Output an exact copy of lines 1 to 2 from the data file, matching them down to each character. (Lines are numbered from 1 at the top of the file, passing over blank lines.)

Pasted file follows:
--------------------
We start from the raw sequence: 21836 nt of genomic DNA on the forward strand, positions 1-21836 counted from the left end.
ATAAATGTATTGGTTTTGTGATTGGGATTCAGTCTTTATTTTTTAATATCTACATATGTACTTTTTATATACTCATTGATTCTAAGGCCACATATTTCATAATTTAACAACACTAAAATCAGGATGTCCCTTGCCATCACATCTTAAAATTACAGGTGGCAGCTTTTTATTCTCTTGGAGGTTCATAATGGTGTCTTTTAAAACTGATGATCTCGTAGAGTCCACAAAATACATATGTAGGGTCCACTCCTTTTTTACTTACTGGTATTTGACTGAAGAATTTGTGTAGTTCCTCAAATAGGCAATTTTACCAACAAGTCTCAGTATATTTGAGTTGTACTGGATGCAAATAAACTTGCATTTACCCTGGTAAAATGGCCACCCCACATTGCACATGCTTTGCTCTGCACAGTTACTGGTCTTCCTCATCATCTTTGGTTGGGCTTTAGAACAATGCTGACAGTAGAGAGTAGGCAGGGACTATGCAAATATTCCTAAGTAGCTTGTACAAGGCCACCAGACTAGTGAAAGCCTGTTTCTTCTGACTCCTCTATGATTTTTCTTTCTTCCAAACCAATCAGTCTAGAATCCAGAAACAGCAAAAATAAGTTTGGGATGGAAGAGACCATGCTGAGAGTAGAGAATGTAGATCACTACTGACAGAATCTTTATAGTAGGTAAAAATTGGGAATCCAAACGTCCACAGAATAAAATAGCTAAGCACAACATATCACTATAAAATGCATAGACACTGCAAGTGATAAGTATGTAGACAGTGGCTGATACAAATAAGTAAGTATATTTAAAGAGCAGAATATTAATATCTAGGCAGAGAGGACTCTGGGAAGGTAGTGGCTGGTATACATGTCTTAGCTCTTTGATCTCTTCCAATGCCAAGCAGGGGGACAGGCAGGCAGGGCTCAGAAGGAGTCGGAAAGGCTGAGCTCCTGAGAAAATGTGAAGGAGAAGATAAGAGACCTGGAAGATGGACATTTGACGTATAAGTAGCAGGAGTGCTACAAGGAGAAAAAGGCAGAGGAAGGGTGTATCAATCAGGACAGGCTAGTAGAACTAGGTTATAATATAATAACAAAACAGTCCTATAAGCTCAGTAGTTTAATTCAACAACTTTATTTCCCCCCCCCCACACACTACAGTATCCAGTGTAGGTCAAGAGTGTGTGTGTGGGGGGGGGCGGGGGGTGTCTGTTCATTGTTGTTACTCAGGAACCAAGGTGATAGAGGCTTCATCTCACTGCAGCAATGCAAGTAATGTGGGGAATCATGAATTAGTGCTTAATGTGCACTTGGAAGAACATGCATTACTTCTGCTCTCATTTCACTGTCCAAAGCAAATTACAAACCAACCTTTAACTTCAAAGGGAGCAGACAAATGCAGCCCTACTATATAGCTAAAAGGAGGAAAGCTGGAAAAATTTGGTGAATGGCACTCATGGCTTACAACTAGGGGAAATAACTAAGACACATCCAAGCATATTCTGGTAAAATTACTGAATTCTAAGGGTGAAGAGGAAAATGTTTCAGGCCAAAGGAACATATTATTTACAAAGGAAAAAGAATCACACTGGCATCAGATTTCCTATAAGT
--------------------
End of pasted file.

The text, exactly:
We start from the raw sequence: 21836 nt of genomic DNA on the forward strand, positions 1-21836 counted from the left end.
ATAAATGTATTGGTTTTGTGATTGGGATTCAGTCTTTATTTTTTAATATCTACATATGTACTTTTTATATACTCATTGATTCTAAGGCCACATATTTCATAATTTAACAACACTAAAATCAGGATGTCCCTTGCCATCACATCTTAAAATTACAGGTGGCAGCTTTTTATTCTCTTGGAGGTTCATAATGGTGTCTTTTAAAACTGATGATCTCGTAGAGTCCACAAAATACATATGTAGGGTCCACTCCTTTTTTACTTACTGGTATTTGACTGAAGAATTTGTGTAGTTCCTCAAATAGGCAATTTTACCAACAAGTCTCAGTATATTTGAGTTGTACTGGATGCAAATAAACTTGCATTTACCCTGGTAAAATGGCCACCCCACATTGCACATGCTTTGCTCTGCACAGTTACTGGTCTTCCTCATCATCTTTGGTTGGGCTTTAGAACAATGCTGACAGTAGAGAGTAGGCAGGGACTATGCAAATATTCCTAAGTAGCTTGTACAAGGCCACCAGACTAGTGAAAGCCTGTTTCTTCTGACTCCTCTATGATTTTTCTTTCTTCCAAACCAATCAGTCTAGAATCCAGAAACAGCAAAAATAAGTTTGGGATGGAAGAGACCATGCTGAGAGTAGAGAATGTAGATCACTACTGACAGAATCTTTATAGTAGGTAAAAATTGGGAATCCAAACGTCCACAGAATAAAATAGCTAAGCACAACATATCACTATAAAATGCATAGACACTGCAAGTGATAAGTATGTAGACAGTGGCTGATACAAATAAGTAAGTATATTTAAAGAGCAGAATATTAATATCTAGGCAGAGAGGACTCTGGGAAGGTAGTGGCTGGTATACATGTCTTAGCTCTTTGATCTCTTCCAATGCCAAGCAGGGGGACAGGCAGGCAGGGCTCAGAAGGAGTCGGAAAGGCTGAGCTCCTGAGAAAATGTGAAGGAGAAGATAAGAGACCTGGAAGATGGACATTTGACGTATAAGTAGCAGGAGTGCTACAAGGAGAAAAAGGCAGAGGAAGGGTGTATCAATCAGGACAGGCTAGTAGAACTAGGTTATAATATAATAACAAAACAGTCCTATAAGCTCAGTAGTTTAATTCAACAACTTTATTTCCCCCCCCCCACACACTACAGTATCCAGTGTAGGTCAAGAGTGTGTGTGTGGGGGGGGGCGGGGGGTGTCTGTTCATTGTTGTTACTCAGGAACCAAGGTGATAGAGGCTTCATCTCACTGCAGCAATGCAAGTAATGTGGGGAATCATGAATTAGTGCTTAATGTGCACTTGGAAGAACATGCATTACTTCTGCTCTCATTTCACTGTCCAAAGCAAATTACAAACCAACCTTTAACTTCAAAGGGAGCAGACAAATGCAGCCCTACTATATAGCTAAAAGGAGGAAAGCTGGAAAAATTTGGTGAATGGCACTCATGGCTTACAACTAGGGGAAATAACTAAGACACATCCAAGCATATTCTGGTAAAATTACTGAATTCTAAGGGTGAAGAGGAAAATGTTTCAGGCCAAAGGAACATATTATTTACAAAGGAAAAAGAATCACACTGGCATCAGATTTCCTATAAGT